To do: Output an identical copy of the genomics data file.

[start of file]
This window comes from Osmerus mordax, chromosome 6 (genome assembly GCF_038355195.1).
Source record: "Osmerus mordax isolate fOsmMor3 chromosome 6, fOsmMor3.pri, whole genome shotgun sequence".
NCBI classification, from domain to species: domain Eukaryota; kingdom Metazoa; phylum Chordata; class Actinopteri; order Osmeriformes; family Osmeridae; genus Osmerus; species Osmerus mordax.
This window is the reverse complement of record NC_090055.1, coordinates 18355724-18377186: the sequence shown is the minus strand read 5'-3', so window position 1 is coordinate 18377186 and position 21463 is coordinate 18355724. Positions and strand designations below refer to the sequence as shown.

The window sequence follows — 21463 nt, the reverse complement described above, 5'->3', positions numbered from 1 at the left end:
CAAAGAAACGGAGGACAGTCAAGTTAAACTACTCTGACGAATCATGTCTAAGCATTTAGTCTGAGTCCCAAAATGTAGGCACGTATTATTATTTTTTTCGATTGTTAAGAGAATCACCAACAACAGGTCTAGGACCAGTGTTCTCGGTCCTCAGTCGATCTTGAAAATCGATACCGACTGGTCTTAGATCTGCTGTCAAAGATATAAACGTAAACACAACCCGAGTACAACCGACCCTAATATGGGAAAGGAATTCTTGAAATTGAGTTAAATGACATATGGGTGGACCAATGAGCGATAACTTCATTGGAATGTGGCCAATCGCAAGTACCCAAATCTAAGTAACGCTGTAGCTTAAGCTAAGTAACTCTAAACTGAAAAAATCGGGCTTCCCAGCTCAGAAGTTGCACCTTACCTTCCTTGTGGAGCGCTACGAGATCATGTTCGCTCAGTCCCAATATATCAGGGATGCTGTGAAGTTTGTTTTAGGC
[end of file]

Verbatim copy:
This window comes from Osmerus mordax, chromosome 6 (genome assembly GCF_038355195.1).
Source record: "Osmerus mordax isolate fOsmMor3 chromosome 6, fOsmMor3.pri, whole genome shotgun sequence".
NCBI classification, from domain to species: domain Eukaryota; kingdom Metazoa; phylum Chordata; class Actinopteri; order Osmeriformes; family Osmeridae; genus Osmerus; species Osmerus mordax.
This window is the reverse complement of record NC_090055.1, coordinates 18355724-18377186: the sequence shown is the minus strand read 5'-3', so window position 1 is coordinate 18377186 and position 21463 is coordinate 18355724. Positions and strand designations below refer to the sequence as shown.

The window sequence follows — 21463 nt, the reverse complement described above, 5'->3', positions numbered from 1 at the left end:
CAAAGAAACGGAGGACAGTCAAGTTAAACTACTCTGACGAATCATGTCTAAGCATTTAGTCTGAGTCCCAAAATGTAGGCACGTATTATTATTTTTTTCGATTGTTAAGAGAATCACCAACAACAGGTCTAGGACCAGTGTTCTCGGTCCTCAGTCGATCTTGAAAATCGATACCGACTGGTCTTAGATCTGCTGTCAAAGATATAAACGTAAACACAACCCGAGTACAACCGACCCTAATATGGGAAAGGAATTCTTGAAATTGAGTTAAATGACATATGGGTGGACCAATGAGCGATAACTTCATTGGAATGTGGCCAATCGCAAGTACCCAAATCTAAGTAACGCTGTAGCTTAAGCTAAGTAACTCTAAACTGAAAAAATCGGGCTTCCCAGCTCAGAAGTTGCACCTTACCTTCCTTGTGGAGCGCTACGAGATCATGTTCGCTCAGTCCCAATATATCAGGGATGCTGTGAAGTTTGTTTTAGGC